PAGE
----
How this one thing I learnt from working in radio can help you write content for your audience…

I used to host a radio show several years ago.

Alongside a couple of friends/co-hosts I’d present a 2-3 hour program every week.

It was one of the most fun things I’ve ever done, and I still miss it today.

In real life I talk a little fast sometimes, and when I first started talking on air I was a little hard to understand.

But soon there was no stopping me – same with my co-hosts.

Presenting became easy for us, we didn’t even need to think about it – we just automatically began to adapt our speech so the listeners could follow.

We often used to have guests – musicians, local people of interest and even students who wanted some work experience.

After a while I began to notice that some of them struggled to talk to the mic. They’d stare at it intently and change the pitch of their voice as they tried to imagine this invisible audience that they were talking to.

Sometimes talking too slow, other times talking too fast.

It didn’t make for good radio.

So, after a few shows, I began to think to myself – how did I first overcome this problem?

Part of it was through practice, but the other part of it was due to me looking across at my co-host as I spoke.

So, rather than talking blindly into a mic, I was focusing and talking in a conversational tone to someone opposite me.

For me that was the key. Simply visualising someone and talking to them.

So I began to tell the guests to look at me as they spoke, rather than talking into the microphone.

It worked.

Nerves ebbed away and confidence skyrocketed.

It’s the same with writing.

If you’re writing for purpose don’t just blindly write – visualise the person you’re writing for.

Wrap and direct your words at them.

Seems obvious, but time after time I read posts and articles that just don’t connect or flow.

Maybe even print off a picture of someone who looks like your audience demographic and blu-tac it to the wall in front of you.

I promise you tone and flow becomes easier when you’re looking at who you want to talk to.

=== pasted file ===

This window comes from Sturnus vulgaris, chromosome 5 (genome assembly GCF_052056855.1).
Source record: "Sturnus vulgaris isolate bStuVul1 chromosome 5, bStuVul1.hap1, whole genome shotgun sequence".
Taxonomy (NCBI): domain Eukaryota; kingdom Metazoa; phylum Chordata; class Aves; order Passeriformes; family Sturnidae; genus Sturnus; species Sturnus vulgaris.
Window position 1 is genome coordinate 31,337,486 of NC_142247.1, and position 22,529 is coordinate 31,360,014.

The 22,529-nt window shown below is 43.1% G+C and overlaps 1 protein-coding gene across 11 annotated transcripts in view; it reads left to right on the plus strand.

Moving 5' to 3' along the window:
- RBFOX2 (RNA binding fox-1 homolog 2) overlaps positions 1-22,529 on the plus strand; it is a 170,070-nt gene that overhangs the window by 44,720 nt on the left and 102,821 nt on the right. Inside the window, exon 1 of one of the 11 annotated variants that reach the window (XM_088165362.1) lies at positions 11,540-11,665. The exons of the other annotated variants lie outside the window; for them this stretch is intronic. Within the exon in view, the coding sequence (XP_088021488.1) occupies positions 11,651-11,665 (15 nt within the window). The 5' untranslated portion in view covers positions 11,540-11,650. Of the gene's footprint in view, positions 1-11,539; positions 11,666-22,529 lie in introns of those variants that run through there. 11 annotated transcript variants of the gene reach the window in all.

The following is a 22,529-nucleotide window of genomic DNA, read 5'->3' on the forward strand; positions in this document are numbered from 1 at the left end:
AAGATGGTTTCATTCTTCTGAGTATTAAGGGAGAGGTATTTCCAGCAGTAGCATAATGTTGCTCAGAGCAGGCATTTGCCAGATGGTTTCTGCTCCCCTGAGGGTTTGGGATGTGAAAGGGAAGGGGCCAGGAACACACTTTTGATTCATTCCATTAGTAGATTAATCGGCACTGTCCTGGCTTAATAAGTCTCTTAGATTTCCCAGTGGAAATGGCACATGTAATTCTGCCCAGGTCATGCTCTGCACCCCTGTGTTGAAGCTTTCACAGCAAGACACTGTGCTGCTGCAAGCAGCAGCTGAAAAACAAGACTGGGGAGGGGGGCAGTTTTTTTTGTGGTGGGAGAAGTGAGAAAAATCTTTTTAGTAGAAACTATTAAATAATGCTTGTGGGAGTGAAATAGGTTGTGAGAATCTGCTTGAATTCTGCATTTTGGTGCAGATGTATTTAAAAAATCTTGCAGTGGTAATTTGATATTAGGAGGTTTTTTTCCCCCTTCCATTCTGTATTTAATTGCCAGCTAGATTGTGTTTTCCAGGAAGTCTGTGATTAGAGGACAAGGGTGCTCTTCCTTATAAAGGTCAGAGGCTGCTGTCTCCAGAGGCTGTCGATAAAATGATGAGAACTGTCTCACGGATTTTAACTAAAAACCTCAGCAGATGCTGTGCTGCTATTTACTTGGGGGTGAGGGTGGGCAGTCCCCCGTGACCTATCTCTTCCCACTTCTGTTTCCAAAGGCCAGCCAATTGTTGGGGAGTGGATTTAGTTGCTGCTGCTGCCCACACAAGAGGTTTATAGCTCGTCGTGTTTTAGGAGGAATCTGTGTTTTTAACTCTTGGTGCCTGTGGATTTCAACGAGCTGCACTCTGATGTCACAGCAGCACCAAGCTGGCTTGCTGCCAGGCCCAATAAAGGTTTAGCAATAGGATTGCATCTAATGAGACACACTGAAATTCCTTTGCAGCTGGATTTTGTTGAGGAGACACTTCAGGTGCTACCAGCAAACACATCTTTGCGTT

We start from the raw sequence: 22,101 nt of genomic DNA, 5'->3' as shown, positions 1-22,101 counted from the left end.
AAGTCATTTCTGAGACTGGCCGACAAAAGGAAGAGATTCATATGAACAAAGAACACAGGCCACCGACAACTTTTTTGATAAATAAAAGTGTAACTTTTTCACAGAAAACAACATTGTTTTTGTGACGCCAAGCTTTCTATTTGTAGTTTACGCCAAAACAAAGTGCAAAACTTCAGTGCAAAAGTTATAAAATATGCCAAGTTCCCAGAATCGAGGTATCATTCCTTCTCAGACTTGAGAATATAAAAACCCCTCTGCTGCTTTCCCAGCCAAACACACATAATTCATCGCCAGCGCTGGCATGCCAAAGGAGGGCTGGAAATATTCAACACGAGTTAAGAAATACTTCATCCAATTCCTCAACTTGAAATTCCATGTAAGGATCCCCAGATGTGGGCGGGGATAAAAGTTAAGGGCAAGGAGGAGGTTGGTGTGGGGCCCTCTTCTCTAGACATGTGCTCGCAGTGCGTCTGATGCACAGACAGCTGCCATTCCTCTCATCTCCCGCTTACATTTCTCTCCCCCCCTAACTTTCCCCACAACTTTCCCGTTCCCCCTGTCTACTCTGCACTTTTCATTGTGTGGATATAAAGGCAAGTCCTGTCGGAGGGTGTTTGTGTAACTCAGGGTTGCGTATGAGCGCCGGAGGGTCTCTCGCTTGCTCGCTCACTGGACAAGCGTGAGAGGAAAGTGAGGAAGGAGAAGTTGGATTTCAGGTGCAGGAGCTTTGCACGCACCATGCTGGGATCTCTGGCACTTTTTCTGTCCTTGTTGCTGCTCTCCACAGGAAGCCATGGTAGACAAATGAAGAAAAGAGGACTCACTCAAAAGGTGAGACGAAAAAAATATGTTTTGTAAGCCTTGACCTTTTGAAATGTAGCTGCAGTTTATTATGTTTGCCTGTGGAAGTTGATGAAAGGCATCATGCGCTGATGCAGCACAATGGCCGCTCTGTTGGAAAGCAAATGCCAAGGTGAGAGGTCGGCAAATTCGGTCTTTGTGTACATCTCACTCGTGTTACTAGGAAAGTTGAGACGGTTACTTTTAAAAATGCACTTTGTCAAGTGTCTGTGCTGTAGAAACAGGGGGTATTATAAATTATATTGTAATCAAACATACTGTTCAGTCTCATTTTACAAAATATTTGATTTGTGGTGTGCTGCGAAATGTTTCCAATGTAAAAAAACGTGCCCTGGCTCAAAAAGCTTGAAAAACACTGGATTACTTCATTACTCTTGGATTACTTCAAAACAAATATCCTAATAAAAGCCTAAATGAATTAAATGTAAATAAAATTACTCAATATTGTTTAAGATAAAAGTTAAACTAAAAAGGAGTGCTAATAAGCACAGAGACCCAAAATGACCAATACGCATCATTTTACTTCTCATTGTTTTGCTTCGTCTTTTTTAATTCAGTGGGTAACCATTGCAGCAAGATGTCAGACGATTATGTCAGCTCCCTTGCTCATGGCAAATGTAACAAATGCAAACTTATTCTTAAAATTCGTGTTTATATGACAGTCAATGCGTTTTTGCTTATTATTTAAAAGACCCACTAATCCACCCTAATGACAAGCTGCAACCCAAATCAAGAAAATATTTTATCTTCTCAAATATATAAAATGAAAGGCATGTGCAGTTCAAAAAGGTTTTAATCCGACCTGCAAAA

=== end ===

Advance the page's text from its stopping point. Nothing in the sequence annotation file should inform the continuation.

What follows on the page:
(that’s me in the middle of the featured image in case you were wondering)

by Ashley Brown age 27 and 3/4 2018

The radio always plays the same songs

If you’ve ever listened to a popular radio station for an extended period of time you’ll know that the same songs are played over and over again.

A lot of people don’t like that.

So that’s why streaming sites such as Spotify have become some popular. Because people want to be able to choose what they listen to, and find an easier way to discover new songs that they’ll like.

It’s the same with TV and Netflix.

We want choice, choice, choice and more choice.

Long gone are the days when the TV listings would decide your night’s entertainment.

But, with choice comes indecision.

It’s the same with dating apps.

A huge chunk of the population swipe through face after face, almost desensitising themselves to the actual people that lie beyond the profile photo and blurb.

When it comes to our lives as a whole now – how is having so much choice affecting our way of thinking?

Relationships, jobs, studies – are we as determined to fight for them when they aren’t going right?

Or, does such a world of opportunities make us not want to try as hard because we live safe in the knowledge that ‘there’s always something else out there’?

Do faraway Instagram images steal us away from anything remotely challenging by convincing us to try and find another version of paradise?

It’s definitely not all bad, of course, but I don’t think it’s all good either.